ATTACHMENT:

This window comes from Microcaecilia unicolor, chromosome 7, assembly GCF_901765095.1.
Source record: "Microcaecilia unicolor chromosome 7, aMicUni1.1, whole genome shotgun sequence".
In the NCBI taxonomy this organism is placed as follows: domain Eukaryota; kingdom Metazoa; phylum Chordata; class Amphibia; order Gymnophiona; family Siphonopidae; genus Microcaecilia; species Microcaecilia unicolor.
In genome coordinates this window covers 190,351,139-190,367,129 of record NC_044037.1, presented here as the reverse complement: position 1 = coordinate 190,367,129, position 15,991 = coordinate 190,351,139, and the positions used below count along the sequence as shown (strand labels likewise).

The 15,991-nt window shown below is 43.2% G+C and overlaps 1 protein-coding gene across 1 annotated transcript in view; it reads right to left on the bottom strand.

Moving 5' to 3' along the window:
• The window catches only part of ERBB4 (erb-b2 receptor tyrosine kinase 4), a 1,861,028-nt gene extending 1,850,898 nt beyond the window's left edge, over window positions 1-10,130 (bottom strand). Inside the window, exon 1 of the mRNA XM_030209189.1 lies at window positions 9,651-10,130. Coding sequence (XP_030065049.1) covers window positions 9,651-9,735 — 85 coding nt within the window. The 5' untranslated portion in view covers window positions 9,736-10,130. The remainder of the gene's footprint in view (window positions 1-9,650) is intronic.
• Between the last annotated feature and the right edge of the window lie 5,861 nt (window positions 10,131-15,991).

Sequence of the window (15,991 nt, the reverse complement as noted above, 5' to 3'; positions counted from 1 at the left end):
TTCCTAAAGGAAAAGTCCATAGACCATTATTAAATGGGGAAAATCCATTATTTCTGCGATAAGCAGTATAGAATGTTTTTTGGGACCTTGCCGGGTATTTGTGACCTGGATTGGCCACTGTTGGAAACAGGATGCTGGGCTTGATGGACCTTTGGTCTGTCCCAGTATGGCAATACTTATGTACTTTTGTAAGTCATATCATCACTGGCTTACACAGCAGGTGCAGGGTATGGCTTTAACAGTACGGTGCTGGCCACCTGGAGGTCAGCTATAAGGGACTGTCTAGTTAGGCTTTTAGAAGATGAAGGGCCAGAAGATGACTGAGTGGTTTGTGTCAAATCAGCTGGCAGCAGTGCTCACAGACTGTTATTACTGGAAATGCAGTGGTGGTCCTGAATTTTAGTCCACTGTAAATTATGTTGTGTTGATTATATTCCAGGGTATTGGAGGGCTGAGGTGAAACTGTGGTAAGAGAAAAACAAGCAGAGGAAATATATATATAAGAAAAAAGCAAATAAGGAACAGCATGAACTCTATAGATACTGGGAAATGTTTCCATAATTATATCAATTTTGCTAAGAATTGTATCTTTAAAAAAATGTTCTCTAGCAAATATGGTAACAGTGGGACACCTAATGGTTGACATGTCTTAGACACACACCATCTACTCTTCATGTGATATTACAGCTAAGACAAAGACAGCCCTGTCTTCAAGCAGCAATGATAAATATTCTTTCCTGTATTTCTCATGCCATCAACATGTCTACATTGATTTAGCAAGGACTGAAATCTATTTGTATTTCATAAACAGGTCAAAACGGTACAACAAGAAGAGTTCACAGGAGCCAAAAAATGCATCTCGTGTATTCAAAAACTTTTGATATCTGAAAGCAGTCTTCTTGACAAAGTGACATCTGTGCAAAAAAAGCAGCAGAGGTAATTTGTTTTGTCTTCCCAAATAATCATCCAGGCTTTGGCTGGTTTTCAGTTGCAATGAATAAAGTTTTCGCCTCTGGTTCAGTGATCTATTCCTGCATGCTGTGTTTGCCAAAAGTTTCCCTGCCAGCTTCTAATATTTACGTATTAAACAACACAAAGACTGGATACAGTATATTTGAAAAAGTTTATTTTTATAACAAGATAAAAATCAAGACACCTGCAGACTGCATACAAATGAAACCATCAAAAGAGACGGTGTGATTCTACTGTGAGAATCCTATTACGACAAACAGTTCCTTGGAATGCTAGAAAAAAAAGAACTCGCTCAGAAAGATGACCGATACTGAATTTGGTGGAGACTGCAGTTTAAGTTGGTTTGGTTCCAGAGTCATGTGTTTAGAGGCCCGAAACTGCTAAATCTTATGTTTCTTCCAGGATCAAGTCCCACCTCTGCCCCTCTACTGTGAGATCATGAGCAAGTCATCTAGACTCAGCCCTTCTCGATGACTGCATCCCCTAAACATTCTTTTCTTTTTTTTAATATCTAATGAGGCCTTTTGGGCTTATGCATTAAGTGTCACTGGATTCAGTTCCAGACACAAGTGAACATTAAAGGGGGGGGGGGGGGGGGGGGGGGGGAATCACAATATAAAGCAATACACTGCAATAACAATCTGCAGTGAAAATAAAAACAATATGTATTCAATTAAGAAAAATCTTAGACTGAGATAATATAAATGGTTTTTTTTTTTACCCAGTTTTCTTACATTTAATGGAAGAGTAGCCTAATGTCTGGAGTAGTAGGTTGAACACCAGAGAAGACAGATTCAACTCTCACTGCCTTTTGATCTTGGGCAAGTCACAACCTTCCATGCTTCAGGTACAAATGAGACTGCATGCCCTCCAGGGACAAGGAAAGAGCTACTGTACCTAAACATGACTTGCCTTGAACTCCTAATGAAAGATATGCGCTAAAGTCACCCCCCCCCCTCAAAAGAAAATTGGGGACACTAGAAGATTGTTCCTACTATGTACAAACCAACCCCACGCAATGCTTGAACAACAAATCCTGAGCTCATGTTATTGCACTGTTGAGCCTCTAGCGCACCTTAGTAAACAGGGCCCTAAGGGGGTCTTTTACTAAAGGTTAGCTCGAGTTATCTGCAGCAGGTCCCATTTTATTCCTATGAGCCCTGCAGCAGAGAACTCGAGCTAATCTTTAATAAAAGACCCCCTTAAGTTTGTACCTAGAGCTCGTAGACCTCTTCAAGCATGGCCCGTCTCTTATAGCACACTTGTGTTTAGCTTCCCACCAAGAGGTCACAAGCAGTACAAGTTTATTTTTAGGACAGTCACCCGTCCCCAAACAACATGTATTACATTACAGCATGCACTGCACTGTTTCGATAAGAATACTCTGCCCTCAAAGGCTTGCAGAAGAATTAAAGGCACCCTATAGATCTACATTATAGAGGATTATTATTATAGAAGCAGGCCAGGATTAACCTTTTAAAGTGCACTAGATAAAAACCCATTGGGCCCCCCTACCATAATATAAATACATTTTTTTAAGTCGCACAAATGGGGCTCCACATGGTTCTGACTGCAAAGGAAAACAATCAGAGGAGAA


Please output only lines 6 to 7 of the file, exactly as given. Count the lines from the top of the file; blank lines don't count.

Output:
Moving 5' to 3' along the window:
• The window catches only part of ERBB4 (erb-b2 receptor tyrosine kinase 4), a 1,861,028-nt gene extending 1,850,898 nt beyond the window's left edge, over window positions 1-10,130 (bottom strand). Inside the window, exon 1 of the mRNA XM_030209189.1 lies at window positions 9,651-10,130. Coding sequence (XP_030065049.1) covers window positions 9,651-9,735 — 85 coding nt within the window. The 5' untranslated portion in view covers window positions 9,736-10,130. The remainder of the gene's footprint in view (window positions 1-9,650) is intronic.